Spanish Town now needs some American Representation
Steve’s breakdown: A small distillery in the village of Aielo de Malferit claims it created Coca-Cola’s famous recipe. Now the town just wants credit and we think they could get it with the right representation here in the good-old-USA. What do you think?
ATLANTA, GA: A distillery in a small Spanish town has claimed it invented the original Coca-Cola recipe and now wants recognition.
The recipe for what was originally called “Kola-coca” is reportedly kept in a safe at Destilerías Ayelo, in the village of Aielo de Malferit, south of Valencia, so the owner Juan Juan Micó, 79, claims.
The drink Kola-cocoa is said to be a precursor to the now world-famous brand, according to Micó and the village’s officials.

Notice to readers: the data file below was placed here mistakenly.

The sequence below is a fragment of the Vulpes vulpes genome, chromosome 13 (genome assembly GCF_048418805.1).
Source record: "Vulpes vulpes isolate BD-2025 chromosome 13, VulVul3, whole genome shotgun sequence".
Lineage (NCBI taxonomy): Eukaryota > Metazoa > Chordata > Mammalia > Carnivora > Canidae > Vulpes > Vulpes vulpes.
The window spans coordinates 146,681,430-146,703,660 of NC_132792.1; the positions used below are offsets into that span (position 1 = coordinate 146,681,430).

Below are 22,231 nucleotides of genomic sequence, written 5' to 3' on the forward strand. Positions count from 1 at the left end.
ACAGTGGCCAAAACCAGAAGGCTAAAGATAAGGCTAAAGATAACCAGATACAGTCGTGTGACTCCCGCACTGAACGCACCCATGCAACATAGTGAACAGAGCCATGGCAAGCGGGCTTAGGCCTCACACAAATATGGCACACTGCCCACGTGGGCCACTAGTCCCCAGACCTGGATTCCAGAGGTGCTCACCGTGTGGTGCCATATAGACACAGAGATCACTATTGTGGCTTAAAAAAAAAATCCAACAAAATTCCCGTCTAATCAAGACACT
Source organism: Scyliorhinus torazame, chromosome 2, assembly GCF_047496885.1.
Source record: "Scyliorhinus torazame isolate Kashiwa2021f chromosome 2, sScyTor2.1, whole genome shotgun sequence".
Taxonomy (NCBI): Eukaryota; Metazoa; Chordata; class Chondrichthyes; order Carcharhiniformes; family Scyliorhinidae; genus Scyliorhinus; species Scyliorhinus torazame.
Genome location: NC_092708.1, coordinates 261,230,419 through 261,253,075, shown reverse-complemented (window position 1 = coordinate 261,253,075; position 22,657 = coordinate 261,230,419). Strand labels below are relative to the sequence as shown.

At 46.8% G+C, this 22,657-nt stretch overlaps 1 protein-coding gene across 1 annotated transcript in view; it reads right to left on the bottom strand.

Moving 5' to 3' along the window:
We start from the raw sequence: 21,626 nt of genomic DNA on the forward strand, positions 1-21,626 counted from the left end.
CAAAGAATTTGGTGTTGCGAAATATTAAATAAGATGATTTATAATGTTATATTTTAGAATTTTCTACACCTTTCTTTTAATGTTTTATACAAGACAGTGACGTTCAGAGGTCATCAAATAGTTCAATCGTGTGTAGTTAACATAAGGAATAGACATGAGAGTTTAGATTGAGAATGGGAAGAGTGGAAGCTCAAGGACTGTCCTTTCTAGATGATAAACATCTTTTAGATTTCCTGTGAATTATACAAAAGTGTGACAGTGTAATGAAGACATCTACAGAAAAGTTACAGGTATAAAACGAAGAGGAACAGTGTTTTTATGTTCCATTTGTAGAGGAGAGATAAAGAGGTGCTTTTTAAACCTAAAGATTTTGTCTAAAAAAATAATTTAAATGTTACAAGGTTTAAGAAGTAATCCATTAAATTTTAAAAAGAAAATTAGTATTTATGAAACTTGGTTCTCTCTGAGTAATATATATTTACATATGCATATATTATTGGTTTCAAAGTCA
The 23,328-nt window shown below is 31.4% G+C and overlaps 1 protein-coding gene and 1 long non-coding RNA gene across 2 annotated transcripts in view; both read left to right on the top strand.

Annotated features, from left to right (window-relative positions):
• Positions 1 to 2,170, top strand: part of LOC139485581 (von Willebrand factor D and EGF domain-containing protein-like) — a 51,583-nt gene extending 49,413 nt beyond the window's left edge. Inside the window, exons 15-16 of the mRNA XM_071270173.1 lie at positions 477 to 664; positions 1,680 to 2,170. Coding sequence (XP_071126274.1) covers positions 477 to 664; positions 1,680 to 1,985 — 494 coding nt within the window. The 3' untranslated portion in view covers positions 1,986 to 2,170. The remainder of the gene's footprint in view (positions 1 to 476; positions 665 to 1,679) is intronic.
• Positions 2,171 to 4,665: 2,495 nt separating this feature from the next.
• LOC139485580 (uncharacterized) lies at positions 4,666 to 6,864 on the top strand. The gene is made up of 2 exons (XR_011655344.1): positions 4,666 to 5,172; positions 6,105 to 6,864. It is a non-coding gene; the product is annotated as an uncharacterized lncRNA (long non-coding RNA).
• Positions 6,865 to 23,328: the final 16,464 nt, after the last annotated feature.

Although there is no direct proof that Coca-Cola started life in Spain, the village’s authorities have written to the US company asking permission to publicly explain the connection.
The people in the village of just 4,700 inhabitants believe the syrup that John Pemberton used in Coca-Cola was originally concocted by the local distillery.
The town’s mayor, José Luis Pinter, told Spanish newspaper El País: “Everything points to this being the case. Our aim is to get Coca-Cola to acknowledge the project so that the town will get recognition. We’re not seeking anything more than that.”
It’s believed he went to Philadelphia in 1885 and that a year later Pemberton put Coca-Cola on the market in Atlanta.
A Coca-Cola spokesman told the paper: “The brand has taken off in such a way that it now belongs to the entire world. This has happened in other parts of the world and for us, it’s a source of pride.”